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Painting by Moonlight

Updated: Oct 6

On full moon nights, I like to paint in the dark. I stumbled on this practice by accident. I was taking an on-line mixed media journaling class called, “Painting the Feminine” with Connie Solera. We were encouraged throughout the class to try things that took artmaking out of our heads and away from the have-tos. We were encouraged to paint from sensation.


First, we got to know our brushes by putting on music and dancing with them, by dry brushing the palms of our hands, by swirl-painting the air. We were shown how to choose colors and make marks based on attraction to paints and tools in the moment, forgetting anything we had learned about technique, leaning more on our intuition. We painted in sketchbooks. The thinking behind it is that when we focus on the practice and the process more than on the product, we experience more freedom. Painting and collecting paintings in an art journal or re-purposing an old book diminished the pressure of putting a piece on a pedestal, or holding a finished creation too preciously.


One full moon night during the pandemic, I couldn’t sleep. Tossing and turning with overwhelm, I worried about loved ones and their health, worried about my health, my work, our finances, worried about the whole damn world. I told myself I was even getting behind on the fun stuff, my beloved painting class, though there was no such thing as getting behind, as the classes were made available indefinitely. Since sleep wasn’t coming, I decided to get up and paint.


As I climbed the stairs to my studio, I was drawn to the moon casting a shaft of veiled light across the wide-open page of my journal on the table. The light was inviting and felt tender. I had the sudden urge to slip off my nightgown. Like I'd been taught, I stood naked in front of the wide open page, took some deep breaths, felt the paper, connecting to a canvas of possibility. Without turning on the lights, I felt around and reached for a brush, then I painted the moon. This practice has become a monthly ritual.



("Full Moon in Pemaquid" by Jodi Paloni)


I associate full moon energy with bigness, brightness, boldness, with heightened energy and expansion, with nakedness and howling. I’m captivated by the rich quality of the light, the bulbous shape hovering, the shadows cast on my bedroom walls. Though the actual full moon lasts only a moment, when the sun and moon are directly opposite each other in the sky, I’ve always sensed the energy of this time a few days before and a few days after that particular moment. I feel the buzz of thoughts and ideas around possibility, of reaching out, of creating a splash. I notice for about a week around a full moon, I want to revel, to party, alone and with others. I’m more extroverted, more chatty, more collaborative, even more productive. I want to save the world, or at the very least, make a few of my dreams and help a few of your dreams come true.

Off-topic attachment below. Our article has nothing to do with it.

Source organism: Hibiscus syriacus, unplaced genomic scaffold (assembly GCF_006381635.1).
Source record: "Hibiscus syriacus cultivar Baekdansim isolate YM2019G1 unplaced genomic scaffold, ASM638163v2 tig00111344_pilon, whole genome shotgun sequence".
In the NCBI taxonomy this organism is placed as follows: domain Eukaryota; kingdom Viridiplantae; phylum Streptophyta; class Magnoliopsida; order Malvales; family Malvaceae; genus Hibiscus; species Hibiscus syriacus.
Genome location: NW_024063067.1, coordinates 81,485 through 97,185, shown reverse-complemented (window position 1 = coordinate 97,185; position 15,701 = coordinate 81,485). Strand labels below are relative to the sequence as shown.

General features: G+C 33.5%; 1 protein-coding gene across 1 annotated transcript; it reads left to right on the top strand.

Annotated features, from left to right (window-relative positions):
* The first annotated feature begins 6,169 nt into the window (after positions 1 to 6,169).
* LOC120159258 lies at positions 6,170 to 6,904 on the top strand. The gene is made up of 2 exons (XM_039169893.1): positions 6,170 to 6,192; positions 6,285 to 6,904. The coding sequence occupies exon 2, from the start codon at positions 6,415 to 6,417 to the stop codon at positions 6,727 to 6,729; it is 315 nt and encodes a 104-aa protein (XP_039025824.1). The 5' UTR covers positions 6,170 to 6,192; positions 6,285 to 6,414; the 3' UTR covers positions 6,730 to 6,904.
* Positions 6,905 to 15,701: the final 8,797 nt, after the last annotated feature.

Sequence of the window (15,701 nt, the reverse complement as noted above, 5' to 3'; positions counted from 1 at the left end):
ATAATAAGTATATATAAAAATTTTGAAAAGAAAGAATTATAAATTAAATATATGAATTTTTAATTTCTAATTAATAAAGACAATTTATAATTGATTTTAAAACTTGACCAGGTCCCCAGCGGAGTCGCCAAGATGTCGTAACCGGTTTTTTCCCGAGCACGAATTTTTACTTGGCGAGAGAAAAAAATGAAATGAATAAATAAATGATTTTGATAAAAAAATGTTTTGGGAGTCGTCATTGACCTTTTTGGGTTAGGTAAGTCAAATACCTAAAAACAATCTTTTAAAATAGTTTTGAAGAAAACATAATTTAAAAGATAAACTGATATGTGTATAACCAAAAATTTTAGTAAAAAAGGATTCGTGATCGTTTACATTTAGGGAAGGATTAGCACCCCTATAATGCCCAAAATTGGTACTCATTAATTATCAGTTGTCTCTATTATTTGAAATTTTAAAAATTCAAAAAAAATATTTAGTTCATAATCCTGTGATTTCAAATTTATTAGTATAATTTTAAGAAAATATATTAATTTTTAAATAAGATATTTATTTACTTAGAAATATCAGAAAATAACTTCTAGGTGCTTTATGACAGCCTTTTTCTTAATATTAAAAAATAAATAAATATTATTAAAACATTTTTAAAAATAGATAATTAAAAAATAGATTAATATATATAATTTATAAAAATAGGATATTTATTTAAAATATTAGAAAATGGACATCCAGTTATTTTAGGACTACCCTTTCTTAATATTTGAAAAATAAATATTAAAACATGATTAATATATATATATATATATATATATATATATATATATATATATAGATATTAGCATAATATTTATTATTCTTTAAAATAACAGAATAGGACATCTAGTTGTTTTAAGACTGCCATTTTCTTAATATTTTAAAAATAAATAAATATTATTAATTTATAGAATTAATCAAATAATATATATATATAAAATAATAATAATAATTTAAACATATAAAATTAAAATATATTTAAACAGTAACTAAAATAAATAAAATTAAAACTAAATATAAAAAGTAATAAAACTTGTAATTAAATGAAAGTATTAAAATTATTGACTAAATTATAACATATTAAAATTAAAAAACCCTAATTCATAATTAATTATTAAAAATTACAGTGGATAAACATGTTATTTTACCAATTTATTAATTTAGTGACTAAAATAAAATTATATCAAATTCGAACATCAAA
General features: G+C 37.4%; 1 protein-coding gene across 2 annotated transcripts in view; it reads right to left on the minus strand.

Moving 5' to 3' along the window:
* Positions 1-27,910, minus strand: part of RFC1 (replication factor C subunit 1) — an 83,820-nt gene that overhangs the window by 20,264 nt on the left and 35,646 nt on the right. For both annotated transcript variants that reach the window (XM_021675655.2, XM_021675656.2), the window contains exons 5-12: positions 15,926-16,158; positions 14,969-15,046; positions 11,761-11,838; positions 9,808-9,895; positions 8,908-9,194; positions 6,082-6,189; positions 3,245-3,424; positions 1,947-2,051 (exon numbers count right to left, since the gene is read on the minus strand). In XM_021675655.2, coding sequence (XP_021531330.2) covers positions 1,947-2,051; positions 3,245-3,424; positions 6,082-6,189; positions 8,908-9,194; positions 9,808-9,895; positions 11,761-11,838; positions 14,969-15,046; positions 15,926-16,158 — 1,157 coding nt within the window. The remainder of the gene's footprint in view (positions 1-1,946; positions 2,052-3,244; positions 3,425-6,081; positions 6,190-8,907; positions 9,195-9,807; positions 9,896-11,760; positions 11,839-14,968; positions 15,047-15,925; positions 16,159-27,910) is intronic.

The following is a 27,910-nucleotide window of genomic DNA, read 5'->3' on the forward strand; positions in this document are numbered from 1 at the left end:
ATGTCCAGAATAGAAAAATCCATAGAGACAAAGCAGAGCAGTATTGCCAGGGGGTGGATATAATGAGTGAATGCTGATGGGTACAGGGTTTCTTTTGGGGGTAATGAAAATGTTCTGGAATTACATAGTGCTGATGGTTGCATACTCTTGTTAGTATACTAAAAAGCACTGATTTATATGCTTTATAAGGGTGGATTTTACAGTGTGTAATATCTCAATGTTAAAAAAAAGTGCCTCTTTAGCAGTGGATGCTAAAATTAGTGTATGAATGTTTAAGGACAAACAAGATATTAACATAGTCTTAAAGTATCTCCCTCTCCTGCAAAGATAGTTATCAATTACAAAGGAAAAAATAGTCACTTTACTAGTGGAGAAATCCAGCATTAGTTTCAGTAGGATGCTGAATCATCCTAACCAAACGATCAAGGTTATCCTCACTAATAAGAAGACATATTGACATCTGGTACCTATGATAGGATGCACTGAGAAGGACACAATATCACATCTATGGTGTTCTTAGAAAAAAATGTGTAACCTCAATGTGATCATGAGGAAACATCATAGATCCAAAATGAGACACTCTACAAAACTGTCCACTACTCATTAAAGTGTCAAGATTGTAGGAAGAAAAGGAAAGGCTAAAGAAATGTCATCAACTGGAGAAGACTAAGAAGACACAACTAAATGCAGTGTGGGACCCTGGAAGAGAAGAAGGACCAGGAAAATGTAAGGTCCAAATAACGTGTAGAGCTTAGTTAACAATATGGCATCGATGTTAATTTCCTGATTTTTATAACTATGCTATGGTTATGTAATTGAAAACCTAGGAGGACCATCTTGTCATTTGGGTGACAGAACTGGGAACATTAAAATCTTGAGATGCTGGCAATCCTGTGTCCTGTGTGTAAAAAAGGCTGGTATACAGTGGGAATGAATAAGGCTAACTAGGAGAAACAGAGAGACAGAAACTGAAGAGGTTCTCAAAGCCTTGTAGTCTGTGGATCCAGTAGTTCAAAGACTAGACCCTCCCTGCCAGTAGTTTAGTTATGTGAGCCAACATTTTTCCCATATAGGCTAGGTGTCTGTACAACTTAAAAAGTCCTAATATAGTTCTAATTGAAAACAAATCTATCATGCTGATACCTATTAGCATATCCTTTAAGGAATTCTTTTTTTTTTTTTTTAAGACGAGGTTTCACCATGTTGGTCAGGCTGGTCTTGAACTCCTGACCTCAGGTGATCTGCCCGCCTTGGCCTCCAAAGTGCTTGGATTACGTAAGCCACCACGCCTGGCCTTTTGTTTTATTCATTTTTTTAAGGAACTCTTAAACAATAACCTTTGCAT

James Woods said, “If you strive for the moon, maybe you’ll get over the fence.”


Or, as the mentor for my coaching certification program told me when I was starting my business a few years back, “Think big. Start small. Act now.”


These sentiments make a lot of sense. They cool my fiery bursts, especially when the moon is in Leo.


I don’t about you, but I tend to waffle between the extremes that anything is possible and I’ve got a long steep hill ahead of me and it’s too gosh-darn hard climb. When looking for the middle ground, I think, Jodi, just take a step.


Want to take a step with me?


This full moon time, I invite you to do something creative you wouldn’t normally do, like paint in the dark, or maybe write in the dark. On a hike, make a tower out of teetering rocks. Repurpose on old shirt into a new shirt with a pair of scissors. Create an ephemeral collage in nature out of sticks and leaves, or write a message, and then leave it for someone to find.



(Found art on the LaVerna Trail)


Or take a comfortable creative practice and approach in new ways. Make your favorite standby, a vision board out of magazine pictures and glue, but pin it to a tree in a public space. Perhaps it will help someone else with their vision. Make full moon cookies cutting dough with the rim of a jelly jar and eat them with your sweetie out under the stars. Make and eat a gorgeous salad for breakfast.


You get the idea. I can’t wait to hear about what you decide to do!


~ Jodi xo


PS: If you want to write with a bevy of other writing beauties as part of your taking a next step, check out our Gateless Writing Salons where we’ll shake loose some of the old ties that bind, let whatever wants to come to spill forth on the page.



(Photo credit: Blue Horse Photography)